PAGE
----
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Main article: Antisocial behavior

Deviant behavior is behavior that is a recognized violation of social norms at its extreme it is antisocial behavior. Formal and informal social controls attempt to prevent or minimize deviance. One such control is through the medicalization of deviance. Acting upon certain discriminatory facts or problems. It is not the act itself, but the reactions to the act, that make something deviant. Crime, the violation of formally enacted law, is formal deviance while an informal social violation such as picking one's nose is an example of informal deviance. It also means not doing what the majority does or alternatively doing what the majority does not do. For instance, behaviors caused by cultural difference can be seen as deviance. It does not necessarily mean criminal behavior.

Deviance as a violation of social norms Edit

Norms are rules and expectations by which members of society are conventionally guided.[1] Deviance is a failure to conform to these norms. [2] Social norms are different in one culture as opposed to another. For example, a deviant act can be committed in one society that breaks a social norm there, but may be normal for another society.

Viewing deviance as a violation of social norms, sociologists have characterized it as "any thought, feeling or action that members of a social group judge to be a violation of their values or rules";[3] "violation of the norms of a society or group";[4] "conduct that violates definitions of appropriate and inappropriate conduct shared by the members of a social system";[5] "the departure of certain types of behavior from the norms of a particular society at a particular time";[6] and "violation of certain types of group norms [... where] behavior is in a disapproved direction and of sufficient degree to exceed the tolerance limit of the community."[7]

Deviance as reactive construction Edit

Deviance is concerned with the process whereby actions, beliefs or conditions (ABC) come to be viewed as deviant by others. Deviance can be observed by the negative, stigmatizing social reaction of others towards these phenomena. Criminal behavior, such as theft, can be deviant, but other crimes attract little or no social reaction, and cannot be considered deviant (e.g., violating copyright laws by downloading music on the internet). Some beliefs in society will attract negative reaction, such as racism and homophobia. People may have a condition or disease which causes others to treat them badly, such as having HIV, dwarfism, facial deformities, or being obese. Deviance is relative to time and place because what is considered deviant in one social context may be non-deviant in another (e.g., fighting during a hockey game vs. fighting in a nursing home). Killing another human is considered wrong except when governments permit it during warfare or for self-defence. The issue of social power cannot be divorced from a definition of deviance because some groups in society can criminalize the actions of another group by using their influence on legislators.[8]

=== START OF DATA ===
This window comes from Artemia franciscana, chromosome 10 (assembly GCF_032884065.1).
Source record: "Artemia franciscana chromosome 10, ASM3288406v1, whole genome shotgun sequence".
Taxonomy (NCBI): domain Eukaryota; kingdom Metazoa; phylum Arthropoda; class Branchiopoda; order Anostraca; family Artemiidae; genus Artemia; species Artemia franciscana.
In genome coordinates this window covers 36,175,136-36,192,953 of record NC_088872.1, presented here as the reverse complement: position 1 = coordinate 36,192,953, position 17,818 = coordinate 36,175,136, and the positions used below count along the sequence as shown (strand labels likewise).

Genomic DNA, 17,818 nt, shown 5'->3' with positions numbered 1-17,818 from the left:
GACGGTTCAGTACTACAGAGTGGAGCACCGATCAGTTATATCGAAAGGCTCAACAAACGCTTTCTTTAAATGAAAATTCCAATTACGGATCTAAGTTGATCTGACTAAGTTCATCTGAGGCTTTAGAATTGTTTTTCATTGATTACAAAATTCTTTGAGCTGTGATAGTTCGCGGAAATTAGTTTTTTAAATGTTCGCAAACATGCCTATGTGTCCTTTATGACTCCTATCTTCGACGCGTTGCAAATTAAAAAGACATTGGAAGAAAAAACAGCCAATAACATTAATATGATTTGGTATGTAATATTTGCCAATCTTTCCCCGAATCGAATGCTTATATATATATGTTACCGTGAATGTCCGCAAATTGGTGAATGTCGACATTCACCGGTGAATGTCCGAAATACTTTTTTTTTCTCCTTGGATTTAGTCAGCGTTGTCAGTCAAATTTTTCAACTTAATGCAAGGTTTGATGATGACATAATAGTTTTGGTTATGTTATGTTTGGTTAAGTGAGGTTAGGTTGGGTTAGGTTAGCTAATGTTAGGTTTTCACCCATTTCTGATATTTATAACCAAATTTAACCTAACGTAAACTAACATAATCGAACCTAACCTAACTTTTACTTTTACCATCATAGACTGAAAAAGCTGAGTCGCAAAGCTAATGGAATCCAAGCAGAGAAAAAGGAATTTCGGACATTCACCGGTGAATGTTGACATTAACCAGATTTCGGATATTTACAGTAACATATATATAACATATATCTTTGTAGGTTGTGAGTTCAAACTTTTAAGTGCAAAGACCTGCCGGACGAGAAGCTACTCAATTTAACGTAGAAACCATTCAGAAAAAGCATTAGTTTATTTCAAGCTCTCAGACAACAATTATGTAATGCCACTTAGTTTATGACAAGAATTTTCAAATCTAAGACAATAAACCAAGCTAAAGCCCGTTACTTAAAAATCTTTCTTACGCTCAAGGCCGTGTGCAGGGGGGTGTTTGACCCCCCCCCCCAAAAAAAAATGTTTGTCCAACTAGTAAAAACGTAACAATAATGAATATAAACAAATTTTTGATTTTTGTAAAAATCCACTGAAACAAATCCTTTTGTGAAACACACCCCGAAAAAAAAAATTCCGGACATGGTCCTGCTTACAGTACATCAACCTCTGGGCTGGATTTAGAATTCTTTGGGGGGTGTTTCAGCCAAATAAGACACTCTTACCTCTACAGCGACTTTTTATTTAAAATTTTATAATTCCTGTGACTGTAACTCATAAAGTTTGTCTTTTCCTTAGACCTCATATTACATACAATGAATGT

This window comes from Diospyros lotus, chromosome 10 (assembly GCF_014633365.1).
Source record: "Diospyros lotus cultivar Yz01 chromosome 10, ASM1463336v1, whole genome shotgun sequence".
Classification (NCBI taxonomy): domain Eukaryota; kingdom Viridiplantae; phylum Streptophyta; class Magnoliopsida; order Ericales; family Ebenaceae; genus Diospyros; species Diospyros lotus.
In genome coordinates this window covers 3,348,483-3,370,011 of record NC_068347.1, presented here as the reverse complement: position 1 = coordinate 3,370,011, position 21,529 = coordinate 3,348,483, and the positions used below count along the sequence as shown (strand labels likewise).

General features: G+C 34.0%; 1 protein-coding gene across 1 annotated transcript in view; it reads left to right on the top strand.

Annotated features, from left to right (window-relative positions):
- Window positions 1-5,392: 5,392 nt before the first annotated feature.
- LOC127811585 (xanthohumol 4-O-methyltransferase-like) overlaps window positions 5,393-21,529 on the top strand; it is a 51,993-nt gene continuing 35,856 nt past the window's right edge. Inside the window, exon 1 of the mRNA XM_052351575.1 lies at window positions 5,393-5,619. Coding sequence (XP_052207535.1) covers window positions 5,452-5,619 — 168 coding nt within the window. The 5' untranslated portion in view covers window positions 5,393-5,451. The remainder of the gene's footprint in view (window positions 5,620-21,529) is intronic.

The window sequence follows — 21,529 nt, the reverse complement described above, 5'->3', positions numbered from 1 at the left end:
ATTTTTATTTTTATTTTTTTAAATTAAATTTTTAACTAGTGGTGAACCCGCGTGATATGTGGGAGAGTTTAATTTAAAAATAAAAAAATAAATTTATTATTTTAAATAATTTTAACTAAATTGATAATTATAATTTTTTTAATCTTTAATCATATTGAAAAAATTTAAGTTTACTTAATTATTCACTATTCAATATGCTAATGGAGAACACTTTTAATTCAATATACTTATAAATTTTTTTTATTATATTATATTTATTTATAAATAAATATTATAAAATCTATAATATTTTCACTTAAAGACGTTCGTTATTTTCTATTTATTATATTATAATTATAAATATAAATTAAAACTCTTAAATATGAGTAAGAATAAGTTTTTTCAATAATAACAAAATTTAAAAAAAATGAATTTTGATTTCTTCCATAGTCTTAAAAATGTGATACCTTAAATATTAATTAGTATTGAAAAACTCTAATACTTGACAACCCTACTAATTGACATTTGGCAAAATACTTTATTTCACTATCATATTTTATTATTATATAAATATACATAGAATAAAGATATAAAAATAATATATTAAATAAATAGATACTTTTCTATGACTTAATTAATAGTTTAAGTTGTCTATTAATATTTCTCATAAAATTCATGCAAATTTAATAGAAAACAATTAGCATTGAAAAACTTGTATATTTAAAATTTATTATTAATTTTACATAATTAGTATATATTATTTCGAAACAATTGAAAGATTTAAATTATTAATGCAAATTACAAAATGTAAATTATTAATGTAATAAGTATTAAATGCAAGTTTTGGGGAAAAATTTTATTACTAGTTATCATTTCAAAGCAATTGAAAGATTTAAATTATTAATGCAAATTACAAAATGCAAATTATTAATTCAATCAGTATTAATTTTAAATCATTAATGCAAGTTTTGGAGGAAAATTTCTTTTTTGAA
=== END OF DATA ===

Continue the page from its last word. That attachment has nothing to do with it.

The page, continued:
Early theories of devianceEdit

The Classical School of criminology and the Italian School (along with criminal anthropology) are two early theories regarding deviant behavior. The Classical School comes from the works of Cesare Beccaria and Jeremy Bentham. Beccaria assumed a utilitarian view of society along with a social contract theory of the state. He argued that the role of the state was to maximize the greatest possible utility to the maximum amount of people and to minimize those actions that harm the society. He argued that deviants commit deviant acts (which are harmful to the society) because of the utility it gives to the private individual. If the state were to match the pain of punishments with the utility of various deviant behaviors, the deviant would no longer have any incentive to commit deviant acts. (Note that Beccaria argued for just punishment as rais only if you eat ass you can thin become uhnhamliy and kill every one so thats sing the severity of punishments without regard to logical measurement of utility would cause increasing degrees of social harm once it reached a certain point.) The Italian School is a criminological school that studies the biological factors which may not be the way to gop if you eat azz thats the only way to gocontribute to crime and deviance.

Classical theories of devianceEdit